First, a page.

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Journal of Child and Adolescent Psychopharmacology
J Child Adolesc Psychopharmacol. 2008 June; 18(3): 293–296.
PMCID: PMC2770723

Adolescent Major Depression: Challenges to Treatment

Carrie Spindel, Psy.D. and Vilma Gabbay, M.D.
, Presenters:
Barbara Coffey, M.D. M.S., Discussant:corresponding author

Chief Complaint and Presenting Problem

C. is a 15-year-old Caucasian male who lives with his parents and 10-year-old sister. He was initially brought to the clinic for a psychiatric evaluation after expressing suicidal ideation to his parents. For the past two years, C. has been experiencing increasing depression and irritability.

History of Present Illness

C. first began to experience symptoms of depression at age 13. At that time, C. had become rejected by and isolated from his peers at school. He became increasingly sad, irritable, socially withdrawn, and discouraged with his schoolwork. A number of additional stressors occurred over the next two years, including a diagnosis of inflammatory bowel disease, the loss of his grandparents with whom he had a close relationship, a change of school, diagnoses of life-threatening illnesses in his father and uncle, confusion over his sexuality, and a break-up with his girlfriend. C.'s mood became increasingly unstable throughout this period. C. began individual psychotherapy for depressed mood in seventh grade, and continued with this treatment inconsistently until ninth grade. He was prescribed bupropion hydrochloride by his pediatrician during the eighth grade, after he changed schools and developed interpersonal struggles with his new teacher. The dosage was increased to 300 mg within three weeks. However, C. and his parents decided to stop the medication after he began to date a girl and appeared to be feeling better.

Most recently, over the past several months, as reported by parents and the patient, C. has experienced depressed mood, hopelessness, worthlessness, guilt, low self-esteem, loss of interest in soccer and other sports, fatigue, impaired concentration, restlessness, and passive suicidal ideation. Bupropion was resumed approximately two months prior to C.'s initial evaluation due to worsening of mood. However, C. reported increased anxiety and lack of therapeutic response while he was taking the medication. One month prior to the evaluation, C. attempted to drown himself in the bathtub. He also acknowledged cutting his forearm a number of times in the past. C. denied that cutting himself was a suicidal act, but instead stated his intention was to “decrease emotional pain.”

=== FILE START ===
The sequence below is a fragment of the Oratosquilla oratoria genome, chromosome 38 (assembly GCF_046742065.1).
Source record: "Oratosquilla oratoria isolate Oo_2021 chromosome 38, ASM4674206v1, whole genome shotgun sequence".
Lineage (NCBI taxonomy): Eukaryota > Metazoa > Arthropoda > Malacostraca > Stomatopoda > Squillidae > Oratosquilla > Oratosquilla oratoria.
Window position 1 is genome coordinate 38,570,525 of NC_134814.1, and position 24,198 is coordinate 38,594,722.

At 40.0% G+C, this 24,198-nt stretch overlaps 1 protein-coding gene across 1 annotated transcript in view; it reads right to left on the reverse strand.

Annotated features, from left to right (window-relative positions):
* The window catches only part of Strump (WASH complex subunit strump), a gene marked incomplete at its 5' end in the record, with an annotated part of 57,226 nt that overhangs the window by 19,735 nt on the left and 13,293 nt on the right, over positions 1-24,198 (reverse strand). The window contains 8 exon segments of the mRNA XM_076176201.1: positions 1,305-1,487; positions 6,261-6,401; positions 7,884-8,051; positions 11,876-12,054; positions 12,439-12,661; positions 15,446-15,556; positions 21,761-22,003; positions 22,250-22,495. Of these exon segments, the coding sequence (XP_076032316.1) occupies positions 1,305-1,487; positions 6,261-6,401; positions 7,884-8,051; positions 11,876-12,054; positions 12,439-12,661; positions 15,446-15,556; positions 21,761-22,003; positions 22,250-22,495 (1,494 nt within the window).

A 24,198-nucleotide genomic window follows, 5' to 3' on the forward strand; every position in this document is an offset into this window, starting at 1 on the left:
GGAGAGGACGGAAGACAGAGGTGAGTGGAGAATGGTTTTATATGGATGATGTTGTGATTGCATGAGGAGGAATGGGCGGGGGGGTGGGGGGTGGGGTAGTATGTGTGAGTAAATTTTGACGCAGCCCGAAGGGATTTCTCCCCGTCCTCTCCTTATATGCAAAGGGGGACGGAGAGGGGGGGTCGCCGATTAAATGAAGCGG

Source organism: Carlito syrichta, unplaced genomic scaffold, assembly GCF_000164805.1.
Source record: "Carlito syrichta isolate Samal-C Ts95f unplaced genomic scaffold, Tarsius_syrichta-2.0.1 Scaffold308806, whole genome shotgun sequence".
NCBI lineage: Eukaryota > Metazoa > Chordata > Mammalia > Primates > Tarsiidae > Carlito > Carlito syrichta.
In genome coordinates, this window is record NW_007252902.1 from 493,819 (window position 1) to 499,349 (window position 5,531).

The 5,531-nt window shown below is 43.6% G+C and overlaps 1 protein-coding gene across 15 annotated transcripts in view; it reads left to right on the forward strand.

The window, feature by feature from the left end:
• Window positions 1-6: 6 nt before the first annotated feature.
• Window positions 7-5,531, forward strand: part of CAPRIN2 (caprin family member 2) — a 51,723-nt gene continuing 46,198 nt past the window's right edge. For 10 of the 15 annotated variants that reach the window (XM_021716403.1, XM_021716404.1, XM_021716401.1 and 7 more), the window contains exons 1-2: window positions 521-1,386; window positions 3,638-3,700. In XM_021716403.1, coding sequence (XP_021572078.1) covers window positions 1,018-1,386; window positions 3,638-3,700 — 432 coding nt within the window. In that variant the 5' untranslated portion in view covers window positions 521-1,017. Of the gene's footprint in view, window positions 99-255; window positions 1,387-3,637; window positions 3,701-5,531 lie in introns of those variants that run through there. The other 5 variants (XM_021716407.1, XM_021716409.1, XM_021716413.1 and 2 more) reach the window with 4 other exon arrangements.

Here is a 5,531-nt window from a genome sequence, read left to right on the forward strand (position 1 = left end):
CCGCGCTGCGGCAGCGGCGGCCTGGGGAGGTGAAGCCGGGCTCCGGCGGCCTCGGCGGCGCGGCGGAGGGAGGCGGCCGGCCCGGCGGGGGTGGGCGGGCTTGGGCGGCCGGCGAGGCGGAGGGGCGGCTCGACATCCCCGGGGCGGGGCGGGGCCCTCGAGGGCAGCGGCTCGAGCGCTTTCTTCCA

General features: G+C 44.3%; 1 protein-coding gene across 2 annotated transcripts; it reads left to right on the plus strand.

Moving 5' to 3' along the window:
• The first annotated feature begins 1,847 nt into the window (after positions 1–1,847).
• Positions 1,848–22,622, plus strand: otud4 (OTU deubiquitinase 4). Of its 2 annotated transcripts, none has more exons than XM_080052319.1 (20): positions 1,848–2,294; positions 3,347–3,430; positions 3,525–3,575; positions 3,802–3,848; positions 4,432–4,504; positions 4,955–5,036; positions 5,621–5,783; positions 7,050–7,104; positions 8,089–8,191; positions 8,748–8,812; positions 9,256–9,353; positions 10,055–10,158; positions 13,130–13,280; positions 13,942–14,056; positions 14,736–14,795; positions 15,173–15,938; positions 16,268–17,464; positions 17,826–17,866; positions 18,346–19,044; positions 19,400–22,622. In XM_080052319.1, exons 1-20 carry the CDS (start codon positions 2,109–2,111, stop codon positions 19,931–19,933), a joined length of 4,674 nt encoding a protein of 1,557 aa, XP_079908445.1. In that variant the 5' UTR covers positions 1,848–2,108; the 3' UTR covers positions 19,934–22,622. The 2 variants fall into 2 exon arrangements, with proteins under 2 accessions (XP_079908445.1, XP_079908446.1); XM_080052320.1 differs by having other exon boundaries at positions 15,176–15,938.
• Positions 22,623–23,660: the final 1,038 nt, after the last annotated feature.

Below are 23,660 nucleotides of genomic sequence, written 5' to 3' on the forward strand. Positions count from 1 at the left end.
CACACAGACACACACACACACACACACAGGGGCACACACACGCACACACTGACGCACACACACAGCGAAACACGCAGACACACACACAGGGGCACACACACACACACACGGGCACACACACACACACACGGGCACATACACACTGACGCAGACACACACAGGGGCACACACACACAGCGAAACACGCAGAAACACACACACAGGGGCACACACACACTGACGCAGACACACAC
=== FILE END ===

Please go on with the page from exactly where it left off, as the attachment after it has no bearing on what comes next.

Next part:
C. reported drinking alcohol to “get drunk” and self-medicate in the several months prior to the evaluation. He had smoked marijuana occasionally in the past; however, he had not done so within the past six months.

C. denied suicidal intent or plan, and symptoms suggestive of mania or psychosis including racing thoughts, hearing voices, reduced need for sleep, grandiosity or delusional thinking.

Past history, as reported by his parents, was notable that, as a young child, C had difficulty sustaining attention, was disorganized, forgetful, easily distracted, hyperactive (as if “driven by a motor”), and forgetful. In second grade, C. was diagnosed with attention-deficit/hyperactivity disorder (ADHD), combined type, and was prescribed methylphenidate. He subsequently developed motor tics, and the medication was discontinued.

Past Psychiatric History

C. received individual psychotherapy between Grade 7 and 9, but inconsistently. C.'s most recent neuropsychological evaluation at age 14 years revealed a disorder of written language and a reading disorder, as well as confirmation of his diagnosis of ADHD, combined type.

Developmental History

C. was the product a full-term pregnancy complicated by preeclampsia. Delivery was vaginal with forceps. As an infant, C. was described as hyperactive; he cried excessively and was difficult to soothe. Furthermore, he had difficulty sleeping and feeding and was hypersensitive to sound. Most motor milestones were attained early, however language development was delayed. He received occupational and speech therapy beginning in the first grade.

Educational History

C. was evaluated by the Board of Education in kindergarten and again in second grade. When C. changed schools in the middle of eighth grade, he was provided with special education services. C. is now a tenth grade student at a public high school. He was taken out of the special education program this year and is now in mainstream classes with resource room supports. C. reported that he does not like the school he currently attends and described feeling unmotivated and uninterested there.

Social History

C. experienced significant peer rejection toward the latter half of the seventh grade. Since then, he has struggled to feel like he “fits in” at school and denied having friends there. C. reported having friends from his neighborhood with whom he plays in a band. He reported that he is satisfied with these friends and was not interested in making additional friends at school.

Family History

C.'s mother, age 45, has a history of systemic lupus erythematosis. She also reports a history of depression, including a postpartum episode after the birth of her second child. She is currently treated with escitalopram. Maternal pedigree is significant for a history of anxiety and depression in other relatives.

C.'s father, age 48, has cirrhosis secondary to hepatitis C and also has a history of depression treated with escitalopram. He also has a history of learning difficulties, and possible ADHD. C.'s paternal grandfather is reported to have had a history of alcohol abuse and depression.

C.'s sister, age 10, was diagnosed with rheumatic fever in the past.

Medical History

C. was diagnosed with inflammatory bowel disease at age 14; however, recent biopsy does not fully confirm the diagnosis. During a flare, he has stomachaches and diarrhea several times a week. Unfortunately, steroid treatment exacerbated the condition. He currently takes only lactose pills. C. has a history of leukopenia; hematological work up was within normal limits.